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Nonlinear charge oscillation driven by a single-cycle light field in an organic superconductor

Nature Photonicsvolume 12pages474478 (2018) | Download Citation


Application of an intense light field to solids produces enormous and ultrafast nonlinear phenomena such as high-harmonic generation1,2 and attosecond charge dynamics3,4. These are distinct from conventional photonics. However, the main targets for investigation have been limited to insulators and semiconductors, although theoretical approaches have also been developed for correlated metals and superconductors5. Here, in a layered organic superconductor, a nonlinear charge oscillation driven by a nearly single-cycle strong electric field of >10 MV cm−1 is observed as a stimulated emission. The charge oscillation is different from a linear response and ascribed to a polar charge oscillation with a period of 6 fs. This nonlinear polar charge oscillation is enhanced by critical fluctuations near a superconducting transition temperature and a critical end-point of first-order Mott transitions. Its observation on an ultrafast timescale of 10 fs clarifies that Coulomb repulsion plays an essential role in the superconductivity of organic superconductors.

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This work was supported by the Japan Science and Technology Agency (Core Research for Evolutional Science and Technology (CREST: Elucidation of elementary dynamics of photoinduced phase transition by using advanced ultrashort light pulses) and Exploratory Research for Advanced Technology (ERATO: JPMJER1301)) and the Japan Society for the Promotion of Science (grant numbers JP15H02100, JP23244062, JP16K13814, JP17K14317, JP26887003, JP16K05459, JP25287080, JP26287070, JP17H02916 and JP16H04140). Part of the work was conducted in the Equipment Development Center (Institute for Molecular Science), supported by the Nanotechnology Platform Program (Molecule and Material Synthesis) of the Ministry of Education, Culture, Sports, Science and Technology, Japan.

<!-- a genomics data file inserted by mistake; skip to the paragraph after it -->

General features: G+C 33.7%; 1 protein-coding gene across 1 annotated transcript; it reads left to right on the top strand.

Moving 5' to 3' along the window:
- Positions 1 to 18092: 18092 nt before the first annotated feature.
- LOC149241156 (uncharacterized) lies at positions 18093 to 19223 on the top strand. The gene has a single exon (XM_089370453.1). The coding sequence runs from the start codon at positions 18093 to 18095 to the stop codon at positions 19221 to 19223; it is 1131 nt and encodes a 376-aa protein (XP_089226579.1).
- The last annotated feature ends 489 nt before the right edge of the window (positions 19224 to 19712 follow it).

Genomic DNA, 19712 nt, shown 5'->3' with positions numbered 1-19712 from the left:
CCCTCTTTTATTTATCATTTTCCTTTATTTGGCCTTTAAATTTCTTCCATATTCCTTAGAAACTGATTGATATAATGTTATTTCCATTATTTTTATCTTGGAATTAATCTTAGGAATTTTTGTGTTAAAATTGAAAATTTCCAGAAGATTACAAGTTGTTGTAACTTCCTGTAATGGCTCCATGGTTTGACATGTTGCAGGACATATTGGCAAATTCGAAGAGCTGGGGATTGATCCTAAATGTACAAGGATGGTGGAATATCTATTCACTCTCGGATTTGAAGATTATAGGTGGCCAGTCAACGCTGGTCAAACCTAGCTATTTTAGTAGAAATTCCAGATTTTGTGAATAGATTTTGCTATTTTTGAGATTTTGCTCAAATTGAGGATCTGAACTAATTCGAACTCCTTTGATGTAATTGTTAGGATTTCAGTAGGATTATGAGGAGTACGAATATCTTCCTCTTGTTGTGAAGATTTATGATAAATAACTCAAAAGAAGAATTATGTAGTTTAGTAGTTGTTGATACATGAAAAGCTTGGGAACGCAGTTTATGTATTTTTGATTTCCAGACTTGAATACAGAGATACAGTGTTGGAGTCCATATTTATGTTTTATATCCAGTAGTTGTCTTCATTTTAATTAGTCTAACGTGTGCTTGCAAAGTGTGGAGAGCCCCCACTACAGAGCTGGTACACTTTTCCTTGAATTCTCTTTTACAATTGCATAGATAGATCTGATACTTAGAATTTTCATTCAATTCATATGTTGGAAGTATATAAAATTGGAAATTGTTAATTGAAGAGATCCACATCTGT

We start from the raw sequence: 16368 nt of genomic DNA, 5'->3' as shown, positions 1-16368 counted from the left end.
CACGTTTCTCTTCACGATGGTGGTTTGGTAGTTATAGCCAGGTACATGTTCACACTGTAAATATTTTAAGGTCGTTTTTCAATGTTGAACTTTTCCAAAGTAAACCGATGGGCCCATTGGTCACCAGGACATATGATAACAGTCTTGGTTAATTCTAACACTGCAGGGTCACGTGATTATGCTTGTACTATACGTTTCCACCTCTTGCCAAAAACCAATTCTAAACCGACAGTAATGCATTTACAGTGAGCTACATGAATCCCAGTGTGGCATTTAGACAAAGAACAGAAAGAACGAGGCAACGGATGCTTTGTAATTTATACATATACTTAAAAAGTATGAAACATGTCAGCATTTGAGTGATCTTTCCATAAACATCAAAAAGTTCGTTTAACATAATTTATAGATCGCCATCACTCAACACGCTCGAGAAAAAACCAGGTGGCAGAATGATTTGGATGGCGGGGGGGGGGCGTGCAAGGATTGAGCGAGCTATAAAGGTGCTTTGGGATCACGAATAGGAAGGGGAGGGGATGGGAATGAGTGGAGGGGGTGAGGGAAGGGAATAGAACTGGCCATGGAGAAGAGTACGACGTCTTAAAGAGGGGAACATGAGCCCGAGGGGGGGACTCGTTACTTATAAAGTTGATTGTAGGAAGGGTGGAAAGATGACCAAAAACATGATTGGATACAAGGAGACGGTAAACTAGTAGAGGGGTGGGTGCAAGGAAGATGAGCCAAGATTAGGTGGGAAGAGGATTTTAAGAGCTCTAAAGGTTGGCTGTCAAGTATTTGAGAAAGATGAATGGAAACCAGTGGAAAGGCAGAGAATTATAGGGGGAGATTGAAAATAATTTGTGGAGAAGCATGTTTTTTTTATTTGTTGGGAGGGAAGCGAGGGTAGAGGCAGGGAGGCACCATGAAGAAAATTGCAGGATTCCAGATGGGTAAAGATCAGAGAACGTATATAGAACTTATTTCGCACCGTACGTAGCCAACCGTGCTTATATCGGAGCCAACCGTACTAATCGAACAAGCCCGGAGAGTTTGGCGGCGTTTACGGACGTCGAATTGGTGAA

Author information


  1. Department of Physics, Tohoku University, Sendai, Japan

    • Y. Kawakami
    • , T. Amano
    • , Y. Yoneyama
    • , Y. Akamine
    • , H. Itoh
    • , S. Ishihara
    •  & S. Iwai
  2. Institute for Molecular Science, Okazaki, Japan

    • G. Kawaguchi
    •  & H. M. Yamamoto
  3. Department of Applied Physics, Nagoya University, Nagoya, Japan

    • H. Kishida
  4. Institute for Materials Research, Tohoku University, Sendai, Japan

    • K. Itoh
    •  & T. Sasaki
  5. Department of Physics, Chuo University, Tokyo, Japan

    • Y. Tanaka
    •  & K. Yonemitsu


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Y.K., T.A., Y.Y., Y.A., H.I. and S.Iw. developed the 6 fs light source, carried out the transient reflectivity/transmittance measurements using the 6 fs pulse and, with contributions from H.K., analysed the data. G.K. and H.M.Y. performed the synthesis and characterization of the thin film. K.I., H.K. and T.S. performed the synthesis and characterization of the single crystal. S.Is., Y.T. and K.Y. made theoretical considerations and calculations. S.Iw. devised all of the experiments. Y.K., K.Y. and S.Iw. wrote the paper after discussions with all co-authors.

Competing interests

The authors declare no competing interests.

Corresponding author

Correspondence to S. Iwai.

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